4 Steps to Conquering Anxiety

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Photo by Jeremy Bishop on Unsplash

A few years ago, I went through months of chronic and distressing anxiety.  I’d be in bed – or getting ready for bed – and a sudden wave of nausea would hit me.  This was followed by hot and cold sweats, light-headedness, and trembling.  My chest hurt and my heart would race like it was trying to escape my body.  My brain went into hyper-drive, blasting a series of run away, run away, run away messages.  A couple of times, I truly thought I might be having a heart attack, and even went to the emergency room.  When no physical cause for my symptoms was discovered, I was sent home, bewildered.  How could there be nothing wrong?  I felt not only several hundred dollars poorer, but also embarrassed and ashamed.  Quite frankly, I thought I was going nuts.  I had no idea these were panic attacks.  What I felt was physical, not mental…right?

I knew I couldn’t keep going to the ER, but also knew something was wrong.  I tried taking antidepressants and anti-anxiety meds for a while, but these left me feeling zombie-like and numb, and they didn’t actually prevent anxiety attacks.  I didn’t want to be medicated – I just wanted something that would stop these attacks in their tracks.  The doctors didn’t seem to understand (or believe) I wasn’t drug-seeking, and weren’t interested in explaining what was happening to me.  It was demoralizing and discouraging.  I decided to figure this out for myself – to find the safe equivalent of hitting myself in the head with a coconut – something to STOP the panic once it had started.

I started by tracking my symptoms and soon discovered my bouts of nausea were either caused by gastrointestinal issues or a “gut punch”.  You know the gut punch.  It’s the feeling which triggers our fight or flight response, such as when we suddenly get bad news.  Studies have shown people with anxiety have a faulty flight switch.  In other words, it flips on at random, sending panic messages from the brain to the various systems in the body, thus generating the physical sensations of a panic attack.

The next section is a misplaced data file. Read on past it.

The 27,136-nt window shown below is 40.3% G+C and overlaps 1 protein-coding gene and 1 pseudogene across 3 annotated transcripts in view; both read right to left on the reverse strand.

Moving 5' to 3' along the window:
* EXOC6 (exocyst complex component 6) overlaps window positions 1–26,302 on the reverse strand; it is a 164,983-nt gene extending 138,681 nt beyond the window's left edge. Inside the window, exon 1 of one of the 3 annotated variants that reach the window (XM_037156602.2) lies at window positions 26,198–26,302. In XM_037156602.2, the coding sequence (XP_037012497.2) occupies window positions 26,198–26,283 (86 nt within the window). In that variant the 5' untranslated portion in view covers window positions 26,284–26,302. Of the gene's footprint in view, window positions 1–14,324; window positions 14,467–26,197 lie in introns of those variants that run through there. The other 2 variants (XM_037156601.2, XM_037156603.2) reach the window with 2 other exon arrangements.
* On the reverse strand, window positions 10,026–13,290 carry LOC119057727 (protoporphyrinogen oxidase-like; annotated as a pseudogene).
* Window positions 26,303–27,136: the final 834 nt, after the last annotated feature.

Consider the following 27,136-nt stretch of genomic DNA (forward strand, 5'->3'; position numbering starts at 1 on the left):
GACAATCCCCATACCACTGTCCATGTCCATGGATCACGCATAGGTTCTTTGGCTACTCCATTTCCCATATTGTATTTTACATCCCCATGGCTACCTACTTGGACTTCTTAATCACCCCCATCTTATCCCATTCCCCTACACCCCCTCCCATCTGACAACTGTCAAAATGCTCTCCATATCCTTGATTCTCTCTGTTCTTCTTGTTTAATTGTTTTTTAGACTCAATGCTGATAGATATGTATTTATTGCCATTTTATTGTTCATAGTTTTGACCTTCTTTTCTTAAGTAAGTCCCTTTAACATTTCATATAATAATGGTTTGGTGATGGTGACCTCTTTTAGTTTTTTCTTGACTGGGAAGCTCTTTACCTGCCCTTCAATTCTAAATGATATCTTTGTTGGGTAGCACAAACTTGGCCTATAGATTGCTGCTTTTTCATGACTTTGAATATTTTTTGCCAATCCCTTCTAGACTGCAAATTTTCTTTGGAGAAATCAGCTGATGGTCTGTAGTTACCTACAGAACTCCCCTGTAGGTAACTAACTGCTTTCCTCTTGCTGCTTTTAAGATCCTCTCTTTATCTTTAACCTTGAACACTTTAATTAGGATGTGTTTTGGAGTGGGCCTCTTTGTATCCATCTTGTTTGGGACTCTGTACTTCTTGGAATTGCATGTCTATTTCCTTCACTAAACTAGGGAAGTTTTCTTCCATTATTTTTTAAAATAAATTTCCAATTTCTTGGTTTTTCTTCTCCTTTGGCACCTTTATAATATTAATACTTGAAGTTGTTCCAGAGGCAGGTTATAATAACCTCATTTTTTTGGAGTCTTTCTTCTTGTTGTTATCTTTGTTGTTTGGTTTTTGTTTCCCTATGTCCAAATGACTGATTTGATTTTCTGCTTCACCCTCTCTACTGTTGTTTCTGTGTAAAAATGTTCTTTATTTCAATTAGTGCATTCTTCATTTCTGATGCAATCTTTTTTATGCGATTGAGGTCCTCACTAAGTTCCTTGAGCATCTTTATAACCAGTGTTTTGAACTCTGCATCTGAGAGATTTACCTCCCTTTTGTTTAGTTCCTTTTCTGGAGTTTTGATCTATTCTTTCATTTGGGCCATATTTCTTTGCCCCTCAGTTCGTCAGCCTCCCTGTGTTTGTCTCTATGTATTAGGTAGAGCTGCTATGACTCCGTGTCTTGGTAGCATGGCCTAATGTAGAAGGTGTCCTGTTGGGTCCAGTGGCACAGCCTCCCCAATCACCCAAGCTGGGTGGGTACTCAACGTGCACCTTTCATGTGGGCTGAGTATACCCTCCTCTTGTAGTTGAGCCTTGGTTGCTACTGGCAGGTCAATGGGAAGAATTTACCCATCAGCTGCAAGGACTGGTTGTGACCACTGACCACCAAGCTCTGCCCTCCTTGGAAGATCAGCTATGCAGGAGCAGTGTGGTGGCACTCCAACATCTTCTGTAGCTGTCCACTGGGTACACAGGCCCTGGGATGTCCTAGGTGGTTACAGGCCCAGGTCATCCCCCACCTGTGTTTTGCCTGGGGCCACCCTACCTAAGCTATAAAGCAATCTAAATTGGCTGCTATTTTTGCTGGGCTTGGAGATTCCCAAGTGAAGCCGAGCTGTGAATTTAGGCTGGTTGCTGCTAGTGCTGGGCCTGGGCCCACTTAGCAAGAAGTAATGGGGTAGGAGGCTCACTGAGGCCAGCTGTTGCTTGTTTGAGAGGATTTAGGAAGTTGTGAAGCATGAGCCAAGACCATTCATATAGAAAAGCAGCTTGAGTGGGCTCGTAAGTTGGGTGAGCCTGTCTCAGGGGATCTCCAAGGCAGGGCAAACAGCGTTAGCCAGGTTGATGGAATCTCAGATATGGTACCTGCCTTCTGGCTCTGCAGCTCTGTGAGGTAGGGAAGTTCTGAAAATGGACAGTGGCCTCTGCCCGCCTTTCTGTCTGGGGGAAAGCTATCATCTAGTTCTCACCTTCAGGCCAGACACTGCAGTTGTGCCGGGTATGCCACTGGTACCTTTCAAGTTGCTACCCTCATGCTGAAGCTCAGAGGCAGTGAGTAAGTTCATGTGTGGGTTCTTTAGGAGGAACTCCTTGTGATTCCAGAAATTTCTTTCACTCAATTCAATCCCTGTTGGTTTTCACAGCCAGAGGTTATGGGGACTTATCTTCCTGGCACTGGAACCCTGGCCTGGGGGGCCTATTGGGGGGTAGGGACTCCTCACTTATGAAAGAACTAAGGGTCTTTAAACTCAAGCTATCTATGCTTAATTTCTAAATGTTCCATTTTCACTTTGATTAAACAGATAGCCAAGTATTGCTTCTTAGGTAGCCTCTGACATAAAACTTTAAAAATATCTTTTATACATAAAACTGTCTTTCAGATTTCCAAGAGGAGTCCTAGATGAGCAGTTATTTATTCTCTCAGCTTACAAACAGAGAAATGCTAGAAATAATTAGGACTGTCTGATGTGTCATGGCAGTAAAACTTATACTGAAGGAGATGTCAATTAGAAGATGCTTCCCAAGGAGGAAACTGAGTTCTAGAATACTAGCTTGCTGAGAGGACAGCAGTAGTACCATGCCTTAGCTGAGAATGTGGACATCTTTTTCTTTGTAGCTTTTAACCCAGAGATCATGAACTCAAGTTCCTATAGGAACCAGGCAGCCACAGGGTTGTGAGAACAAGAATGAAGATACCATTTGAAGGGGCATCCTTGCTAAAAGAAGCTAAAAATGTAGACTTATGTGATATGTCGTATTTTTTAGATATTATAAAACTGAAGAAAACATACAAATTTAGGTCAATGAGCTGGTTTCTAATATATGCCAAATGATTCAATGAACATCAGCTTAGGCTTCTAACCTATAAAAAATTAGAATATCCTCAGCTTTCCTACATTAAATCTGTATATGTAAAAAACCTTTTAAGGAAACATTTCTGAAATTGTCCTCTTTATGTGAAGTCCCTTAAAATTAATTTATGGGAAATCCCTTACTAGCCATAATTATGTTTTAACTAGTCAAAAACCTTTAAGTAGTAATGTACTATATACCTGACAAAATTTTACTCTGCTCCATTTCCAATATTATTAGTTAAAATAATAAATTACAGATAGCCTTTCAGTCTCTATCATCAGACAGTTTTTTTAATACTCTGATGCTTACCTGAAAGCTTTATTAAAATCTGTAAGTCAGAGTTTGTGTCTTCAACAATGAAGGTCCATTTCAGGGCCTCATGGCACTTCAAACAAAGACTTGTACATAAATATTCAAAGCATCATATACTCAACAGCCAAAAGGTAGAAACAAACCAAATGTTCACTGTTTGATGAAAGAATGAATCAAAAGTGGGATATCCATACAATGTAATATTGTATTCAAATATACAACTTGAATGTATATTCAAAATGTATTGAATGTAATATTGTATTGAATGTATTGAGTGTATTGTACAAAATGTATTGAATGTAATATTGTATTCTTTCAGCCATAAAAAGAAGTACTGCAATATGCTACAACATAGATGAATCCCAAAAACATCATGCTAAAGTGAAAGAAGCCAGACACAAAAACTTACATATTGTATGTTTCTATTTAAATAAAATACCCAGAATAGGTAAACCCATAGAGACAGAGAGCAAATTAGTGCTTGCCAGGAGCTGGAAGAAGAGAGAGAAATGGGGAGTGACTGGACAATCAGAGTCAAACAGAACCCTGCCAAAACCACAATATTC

When the nausea would start, I’d go through a brief mental checklist to determine the source: Is this possibly food poisoning? Did I eat something which could trigger IBS / diverticulitis?  Most of the time, I was able to rule out a gastrointestinal cause for the nausea AND I was able to determine my IBS flare-ups and panic attacks followed similar — but distinctly different — patterns.  Identifying these differences was the key to feeling better.  I made some minor changes to my eating habits which GREATLY diminished my gastrointestinal issues, which in turn reduced some of my stress and meant less confusion between my physical and my mental health symptoms.

I began practicing the following thought-stopping / distraction techniques at the first signs of a panic attack:

  1. Counting backwards from 100
  2. Switching on a funny show and closing my eyes, picturing the action in my head instead of watching it on the screen. This forced me to focus on what I was hearing and helped me turn off the panic switch by activating a different area of my brain
  3. Taking long, deep breaths – three seconds to inhale, three seconds to exhale

These three techniques worked wonders for me, but it wasn’t an overnight cure.  I had to put these methods into practice and repeat them until I’d conditioned a habitual, healthy response to anxiety.  There were nights when I would have to count backwards from 100 more than once, or would lie awake listening to Bob’s Burgers for hours, but now I can honestly say I haven’t had a full-blown anxiety attack in at least two years.  I still get the gut punch on occasion, but am able to quickly calm myself and avoid those horrible heart-attack sensations.

The 4 Steps

  1. Track your symptoms
  2. Separate brain and body symptoms.  If possible, make changes to your daily habits to reduce symptoms related to medical conditions
  3. Find the patterns
  4. Use early distraction

If you are currently taking antidepressants or anti-anxiety medications, DO NOT stop taking them without your physician’s consent.  Mood disorders are complicated and many require medication to restore chemical balance in the brain.  The point of this post is NOT that you do not or should not need medication.  The point is you can attack your anxiety INSTEAD of allowing it to attack YOU!  When you learn to control your brain’s faulty fear factor, you not only minimize the physical and mental distress of a panic attack but also maximize the effectiveness of your medication.  You will start to FEEL better!

 

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